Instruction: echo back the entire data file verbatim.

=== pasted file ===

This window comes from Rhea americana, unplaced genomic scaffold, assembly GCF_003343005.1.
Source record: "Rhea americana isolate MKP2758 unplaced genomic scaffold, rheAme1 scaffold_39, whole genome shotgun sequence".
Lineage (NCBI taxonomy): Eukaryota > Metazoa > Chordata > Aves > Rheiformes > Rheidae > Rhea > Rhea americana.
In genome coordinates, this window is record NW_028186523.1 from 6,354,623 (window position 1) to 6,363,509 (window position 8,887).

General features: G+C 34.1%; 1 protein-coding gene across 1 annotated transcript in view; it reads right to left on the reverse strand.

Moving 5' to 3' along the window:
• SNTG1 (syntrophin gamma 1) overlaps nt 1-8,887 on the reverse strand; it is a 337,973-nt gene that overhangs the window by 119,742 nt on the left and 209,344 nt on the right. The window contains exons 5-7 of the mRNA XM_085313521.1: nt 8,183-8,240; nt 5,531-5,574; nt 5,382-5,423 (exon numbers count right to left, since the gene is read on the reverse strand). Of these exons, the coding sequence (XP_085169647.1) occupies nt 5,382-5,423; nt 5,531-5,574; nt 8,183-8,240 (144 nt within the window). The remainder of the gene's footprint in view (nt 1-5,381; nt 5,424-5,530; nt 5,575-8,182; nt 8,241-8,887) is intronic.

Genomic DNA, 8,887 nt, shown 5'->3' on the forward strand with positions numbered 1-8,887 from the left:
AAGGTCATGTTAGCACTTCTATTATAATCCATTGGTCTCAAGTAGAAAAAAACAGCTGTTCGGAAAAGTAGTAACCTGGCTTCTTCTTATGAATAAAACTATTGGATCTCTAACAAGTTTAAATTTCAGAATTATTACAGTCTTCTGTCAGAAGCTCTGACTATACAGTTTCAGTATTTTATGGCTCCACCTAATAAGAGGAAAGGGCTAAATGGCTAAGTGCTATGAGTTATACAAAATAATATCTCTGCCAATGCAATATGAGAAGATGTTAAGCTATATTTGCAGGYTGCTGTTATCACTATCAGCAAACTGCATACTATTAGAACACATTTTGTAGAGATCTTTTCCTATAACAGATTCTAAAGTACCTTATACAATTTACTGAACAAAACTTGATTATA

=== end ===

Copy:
This window comes from Rhea americana, unplaced genomic scaffold, assembly GCF_003343005.1.
Source record: "Rhea americana isolate MKP2758 unplaced genomic scaffold, rheAme1 scaffold_39, whole genome shotgun sequence".
Lineage (NCBI taxonomy): Eukaryota > Metazoa > Chordata > Aves > Rheiformes > Rheidae > Rhea > Rhea americana.
In genome coordinates, this window is record NW_028186523.1 from 6,354,623 (window position 1) to 6,363,509 (window position 8,887).

General features: G+C 34.1%; 1 protein-coding gene across 1 annotated transcript in view; it reads right to left on the reverse strand.

Moving 5' to 3' along the window:
• SNTG1 (syntrophin gamma 1) overlaps nt 1-8,887 on the reverse strand; it is a 337,973-nt gene that overhangs the window by 119,742 nt on the left and 209,344 nt on the right. The window contains exons 5-7 of the mRNA XM_085313521.1: nt 8,183-8,240; nt 5,531-5,574; nt 5,382-5,423 (exon numbers count right to left, since the gene is read on the reverse strand). Of these exons, the coding sequence (XP_085169647.1) occupies nt 5,382-5,423; nt 5,531-5,574; nt 8,183-8,240 (144 nt within the window). The remainder of the gene's footprint in view (nt 1-5,381; nt 5,424-5,530; nt 5,575-8,182; nt 8,241-8,887) is intronic.

Genomic DNA, 8,887 nt, shown 5'->3' on the forward strand with positions numbered 1-8,887 from the left:
AAGGTCATGTTAGCACTTCTATTATAATCCATTGGTCTCAAGTAGAAAAAAACAGCTGTTCGGAAAAGTAGTAACCTGGCTTCTTCTTATGAATAAAACTATTGGATCTCTAACAAGTTTAAATTTCAGAATTATTACAGTCTTCTGTCAGAAGCTCTGACTATACAGTTTCAGTATTTTATGGCTCCACCTAATAAGAGGAAAGGGCTAAATGGCTAAGTGCTATGAGTTATACAAAATAATATCTCTGCCAATGCAATATGAGAAGATGTTAAGCTATATTTGCAGGYTGCTGTTATCACTATCAGCAAACTGCATACTATTAGAACACATTTTGTAGAGATCTTTTCCTATAACAGATTCTAAAGTACCTTATACAATTTACTGAACAAAACTTGATTATA